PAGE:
Not having huge numbers of older people living in such places is “better for everybody involved,” Schwarm says, and it’s part of the reason why Gov. Gavin Newsom has established a Commission on Aging. In a sense, California is the paradigmatic Boomer state. That’s who we attracted from the 1970s to the ’90s, and they aren’t retiring elsewhere in droves.
“The proportion of the population that is Baby Boomers, I think we’re in the Top 5 in the U.S.,” Schwarm says.
Statewide, population growth has been uneven. Of California’s 58 counties, fully 14 experienced drops in population between 2017 and 2018, while another eight recorded a nominal year-over-year increase but still have fewer people living there than they did in 2010. Most are rural, low-population counties in the Sierra Nevada or in the state’s far north, like Siskiyou, Trinity, Lassen, or Plumas counties — places hit hard by wildfires (and disproportionately affected by PG&E’s preemptive power blackouts).
There is a notable exception in Butte County, where Chico has taken in so many Camp Fire refugees who once lived in and around the nearby town of Paradise that it’s now the fastest-growing city in the state. But elsewhere, the picture looks similar. The population of Santa Cruz County dropped by about 850 people in a year, while further down the coast, Monterey and Santa Barbara counties’ growth slowed to virtually nil.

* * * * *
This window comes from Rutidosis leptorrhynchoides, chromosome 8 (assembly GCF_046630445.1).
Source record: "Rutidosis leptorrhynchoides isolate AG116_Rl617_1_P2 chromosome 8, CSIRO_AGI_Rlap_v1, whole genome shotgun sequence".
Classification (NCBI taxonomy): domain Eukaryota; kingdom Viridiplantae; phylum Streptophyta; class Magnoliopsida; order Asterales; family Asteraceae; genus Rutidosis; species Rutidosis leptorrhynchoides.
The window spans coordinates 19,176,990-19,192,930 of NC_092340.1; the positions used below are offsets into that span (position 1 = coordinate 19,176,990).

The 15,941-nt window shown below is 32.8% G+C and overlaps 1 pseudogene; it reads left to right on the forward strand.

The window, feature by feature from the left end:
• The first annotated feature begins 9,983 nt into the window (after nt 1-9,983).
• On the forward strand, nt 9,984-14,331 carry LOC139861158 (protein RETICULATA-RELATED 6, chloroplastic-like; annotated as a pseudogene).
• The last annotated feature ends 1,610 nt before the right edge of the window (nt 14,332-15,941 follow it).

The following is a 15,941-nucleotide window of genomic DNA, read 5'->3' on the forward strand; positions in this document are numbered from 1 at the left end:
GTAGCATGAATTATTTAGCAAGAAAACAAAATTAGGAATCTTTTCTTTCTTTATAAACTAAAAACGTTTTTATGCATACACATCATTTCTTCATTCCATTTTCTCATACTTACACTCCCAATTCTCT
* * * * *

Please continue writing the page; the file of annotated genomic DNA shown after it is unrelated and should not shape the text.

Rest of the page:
But the biggest standout is Los Angeles County. With more than 10 million inhabitants, it’s the most populous county in the nation by a mile, and it’s now shrunk for two years running. Fifteen thousand fewer people call it home than did in 2016, and while that’s only a loss of 0.15 percent, it’s surprising given the decade-long economic boom and the century-plus history of Southern California as the land of boundless growth. Looked at by region instead of county, the reversal becomes even more abrupt. Greater Los Angeles gained 170,000 people between 2010-17, then shed 7,000 people by 2018. It’s the trendlines, rather than the absolute numbers, that should surprise us.